DALLAS — There is a little Ethiopian cafe here on Park Lane, down the street from where the man city officials call Patient Zero was staying. I walked in and asked the workers standing behind the counter if they knew anything about the patient, Thomas E. Duncan, a Liberian citizen who was the first person diagnosed with Ebola in the United States. Next to the cash register was a bottle of hand sanitizer.
They did not know him. But they called over a customer. The customer, a middle-aged woman, walked over. I don’t think she heard my question, but she heard one word within it: “Ebola.” With a worried look on her face, she stretched her arm in front of me, pumped the sanitizer a couple times and rubbed it on her hands.
Covering Ebola in Texas is like this — fleeting moments of fear, often stirred by misinformation.
Perhaps if I was sick and infectious with Ebola and had sneezed on my hand, and then I shook her hand, and then she used that same hand to touch her eye, mouth or nose, then maybe, just maybe, she would have had something to worry about. But I didn’t even shake her hand. Ebola carries a kind of scarlet letter even in the United States, particularly in a working-class community of African immigrants, and no amount of news conferences, posters or statements by health officials reminding people that the disease is not spread through casual contact but through direct contact with the bodily fluids of a sick person can fully shake that perception.
The people at the cafe wanted to make something clear, and it had very little to do with Ebola: This was an Ethiopian cafe, and Mr. Duncan was from Liberia. It was as if the two countries were on different planets. Their comments revealed something about covering this story that has been largely ignored in the news media coverage.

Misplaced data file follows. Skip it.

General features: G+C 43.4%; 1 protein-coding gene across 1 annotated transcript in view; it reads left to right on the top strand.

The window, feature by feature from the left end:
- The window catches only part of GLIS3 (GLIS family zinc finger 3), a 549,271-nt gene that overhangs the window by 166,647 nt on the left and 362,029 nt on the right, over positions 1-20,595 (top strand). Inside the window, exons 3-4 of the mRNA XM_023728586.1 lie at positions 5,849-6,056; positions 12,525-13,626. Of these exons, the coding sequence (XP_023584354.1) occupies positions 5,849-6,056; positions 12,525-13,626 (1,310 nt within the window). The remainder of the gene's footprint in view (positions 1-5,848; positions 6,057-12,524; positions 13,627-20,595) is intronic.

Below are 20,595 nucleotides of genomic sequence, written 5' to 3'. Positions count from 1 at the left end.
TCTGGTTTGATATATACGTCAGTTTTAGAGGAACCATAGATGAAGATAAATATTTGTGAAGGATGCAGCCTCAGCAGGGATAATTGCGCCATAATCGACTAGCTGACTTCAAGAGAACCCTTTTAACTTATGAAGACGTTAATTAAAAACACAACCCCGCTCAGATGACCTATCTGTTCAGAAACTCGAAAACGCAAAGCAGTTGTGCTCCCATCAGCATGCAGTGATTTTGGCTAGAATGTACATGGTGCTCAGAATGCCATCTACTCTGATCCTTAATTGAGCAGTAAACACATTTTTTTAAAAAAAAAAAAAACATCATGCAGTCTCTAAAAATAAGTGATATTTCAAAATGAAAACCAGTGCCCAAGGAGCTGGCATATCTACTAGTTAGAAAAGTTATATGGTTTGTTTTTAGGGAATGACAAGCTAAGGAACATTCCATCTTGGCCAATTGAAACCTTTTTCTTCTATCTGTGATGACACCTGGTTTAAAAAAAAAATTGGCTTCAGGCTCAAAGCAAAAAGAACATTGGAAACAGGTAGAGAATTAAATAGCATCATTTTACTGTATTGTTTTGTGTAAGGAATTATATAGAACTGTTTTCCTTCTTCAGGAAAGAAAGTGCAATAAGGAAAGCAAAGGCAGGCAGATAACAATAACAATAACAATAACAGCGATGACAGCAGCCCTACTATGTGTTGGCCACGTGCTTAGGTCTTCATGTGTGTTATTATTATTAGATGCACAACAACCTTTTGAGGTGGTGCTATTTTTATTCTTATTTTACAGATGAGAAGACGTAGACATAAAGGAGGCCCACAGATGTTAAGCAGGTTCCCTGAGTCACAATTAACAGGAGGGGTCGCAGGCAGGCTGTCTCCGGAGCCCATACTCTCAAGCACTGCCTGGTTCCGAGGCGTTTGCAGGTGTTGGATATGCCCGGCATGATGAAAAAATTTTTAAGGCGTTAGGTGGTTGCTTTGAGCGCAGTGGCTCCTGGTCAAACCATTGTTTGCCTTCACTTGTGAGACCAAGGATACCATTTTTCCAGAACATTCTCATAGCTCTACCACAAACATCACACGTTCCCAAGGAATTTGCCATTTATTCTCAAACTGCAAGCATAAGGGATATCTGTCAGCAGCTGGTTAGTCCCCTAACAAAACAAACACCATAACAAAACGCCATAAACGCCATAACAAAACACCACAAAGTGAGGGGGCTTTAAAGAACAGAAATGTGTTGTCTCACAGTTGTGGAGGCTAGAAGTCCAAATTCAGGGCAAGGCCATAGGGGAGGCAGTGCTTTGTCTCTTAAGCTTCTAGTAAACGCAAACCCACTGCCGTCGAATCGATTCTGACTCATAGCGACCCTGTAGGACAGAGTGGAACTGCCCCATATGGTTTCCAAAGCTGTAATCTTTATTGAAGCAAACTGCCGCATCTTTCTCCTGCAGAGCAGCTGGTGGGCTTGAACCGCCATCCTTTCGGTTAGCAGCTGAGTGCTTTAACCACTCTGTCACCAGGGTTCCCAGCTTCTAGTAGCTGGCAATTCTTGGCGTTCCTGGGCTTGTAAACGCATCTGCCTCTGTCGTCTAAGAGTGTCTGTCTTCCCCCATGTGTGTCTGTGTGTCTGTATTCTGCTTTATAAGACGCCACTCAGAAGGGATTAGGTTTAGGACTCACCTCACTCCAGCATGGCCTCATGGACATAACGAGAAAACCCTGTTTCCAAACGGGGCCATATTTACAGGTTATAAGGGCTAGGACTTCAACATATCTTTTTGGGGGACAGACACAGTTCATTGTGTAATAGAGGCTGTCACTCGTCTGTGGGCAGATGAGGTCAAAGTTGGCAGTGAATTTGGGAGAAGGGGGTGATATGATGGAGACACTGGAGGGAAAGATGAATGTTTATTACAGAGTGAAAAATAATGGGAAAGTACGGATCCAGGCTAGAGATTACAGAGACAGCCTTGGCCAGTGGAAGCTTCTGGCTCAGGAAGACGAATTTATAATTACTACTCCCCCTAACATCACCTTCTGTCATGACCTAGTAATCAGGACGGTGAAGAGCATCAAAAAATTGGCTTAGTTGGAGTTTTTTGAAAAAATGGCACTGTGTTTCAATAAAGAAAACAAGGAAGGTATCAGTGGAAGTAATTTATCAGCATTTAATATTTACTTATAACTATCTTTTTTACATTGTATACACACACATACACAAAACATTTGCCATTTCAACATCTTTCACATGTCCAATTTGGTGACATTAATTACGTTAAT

Ebola has opened a window into the melting-pot world of Texas immigrants. Outside the apartment complex where Mr. Duncan was staying, a small mob of reporters and cameramen huddled at the gates and desperately called over a man walking to his car. Did he know Mr. Duncan and the others in the apartment? Was he Liberian?
The answer to both questions was “no.” He was Burmese.
The fact that all of these people and places are in Texas — the Texas of Gov. Rick Perry, the Texas of rodeos and barbecue and concealed-handgun permits — shows how un-Texas Texas can be.
There are an estimated 10,000 Liberians in a four-county region that includes Dallas County. The area has always been dominated by a conservative Christian tenor, yet it has also quietly become home to 200,000 Muslims. Some of those stepping into the Dallas Central Mosque for prayers have been known to do so in cowboy boots. Last year, I drove to the affluent Dallas suburb of Plano to interview Mohamed Elibiary, a member of the North Texas Islamic Council who was born in Egypt and grew up in Dallas. He greeted me at his front door, wearing a Dallas Cowboys football jersey, jeans and black Converse sneakers.
In recent days, a doctored photo has created a buzz on social media and has been posted, forwarded, tweeted and retweeted. It shows Big Tex, the 55-foot mechanical cowboy that towers over the state fairgrounds in Dallas and serves as the city’s Howdy Doody-style mascot. He is wearing one of those light-blue sanitary masks over his nose and mouth.
In the corner it reads, “Welcome to Dallas!”